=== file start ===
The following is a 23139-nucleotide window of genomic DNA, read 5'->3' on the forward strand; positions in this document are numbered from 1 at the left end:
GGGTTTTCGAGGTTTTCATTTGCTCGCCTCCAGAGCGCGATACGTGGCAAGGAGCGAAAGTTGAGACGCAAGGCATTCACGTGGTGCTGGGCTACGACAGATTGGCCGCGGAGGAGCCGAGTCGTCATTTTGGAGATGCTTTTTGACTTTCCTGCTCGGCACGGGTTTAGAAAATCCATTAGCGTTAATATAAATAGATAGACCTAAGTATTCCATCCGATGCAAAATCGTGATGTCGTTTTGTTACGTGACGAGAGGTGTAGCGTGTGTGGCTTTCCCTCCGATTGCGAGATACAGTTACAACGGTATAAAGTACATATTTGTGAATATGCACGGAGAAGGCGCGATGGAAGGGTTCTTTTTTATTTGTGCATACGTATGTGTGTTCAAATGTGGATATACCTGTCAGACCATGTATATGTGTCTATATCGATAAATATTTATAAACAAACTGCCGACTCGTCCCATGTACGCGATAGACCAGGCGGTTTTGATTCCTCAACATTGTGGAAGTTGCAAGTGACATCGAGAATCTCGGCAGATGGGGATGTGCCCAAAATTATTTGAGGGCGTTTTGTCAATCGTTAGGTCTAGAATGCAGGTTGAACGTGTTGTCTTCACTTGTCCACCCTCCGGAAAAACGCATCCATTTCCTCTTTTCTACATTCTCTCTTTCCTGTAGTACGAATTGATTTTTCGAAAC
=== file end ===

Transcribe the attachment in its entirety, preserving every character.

The following is a 23139-nucleotide window of genomic DNA, read 5'->3' on the forward strand; positions in this document are numbered from 1 at the left end:
GGGTTTTCGAGGTTTTCATTTGCTCGCCTCCAGAGCGCGATACGTGGCAAGGAGCGAAAGTTGAGACGCAAGGCATTCACGTGGTGCTGGGCTACGACAGATTGGCCGCGGAGGAGCCGAGTCGTCATTTTGGAGATGCTTTTTGACTTTCCTGCTCGGCACGGGTTTAGAAAATCCATTAGCGTTAATATAAATAGATAGACCTAAGTATTCCATCCGATGCAAAATCGTGATGTCGTTTTGTTACGTGACGAGAGGTGTAGCGTGTGTGGCTTTCCCTCCGATTGCGAGATACAGTTACAACGGTATAAAGTACATATTTGTGAATATGCACGGAGAAGGCGCGATGGAAGGGTTCTTTTTTATTTGTGCATACGTATGTGTGTTCAAATGTGGATATACCTGTCAGACCATGTATATGTGTCTATATCGATAAATATTTATAAACAAACTGCCGACTCGTCCCATGTACGCGATAGACCAGGCGGTTTTGATTCCTCAACATTGTGGAAGTTGCAAGTGACATCGAGAATCTCGGCAGATGGGGATGTGCCCAAAATTATTTGAGGGCGTTTTGTCAATCGTTAGGTCTAGAATGCAGGTTGAACGTGTTGTCTTCACTTGTCCACCCTCCGGAAAAACGCATCCATTTCCTCTTTTCTACATTCTCTCTTTCCTGTAGTACGAATTGATTTTTCGAAAC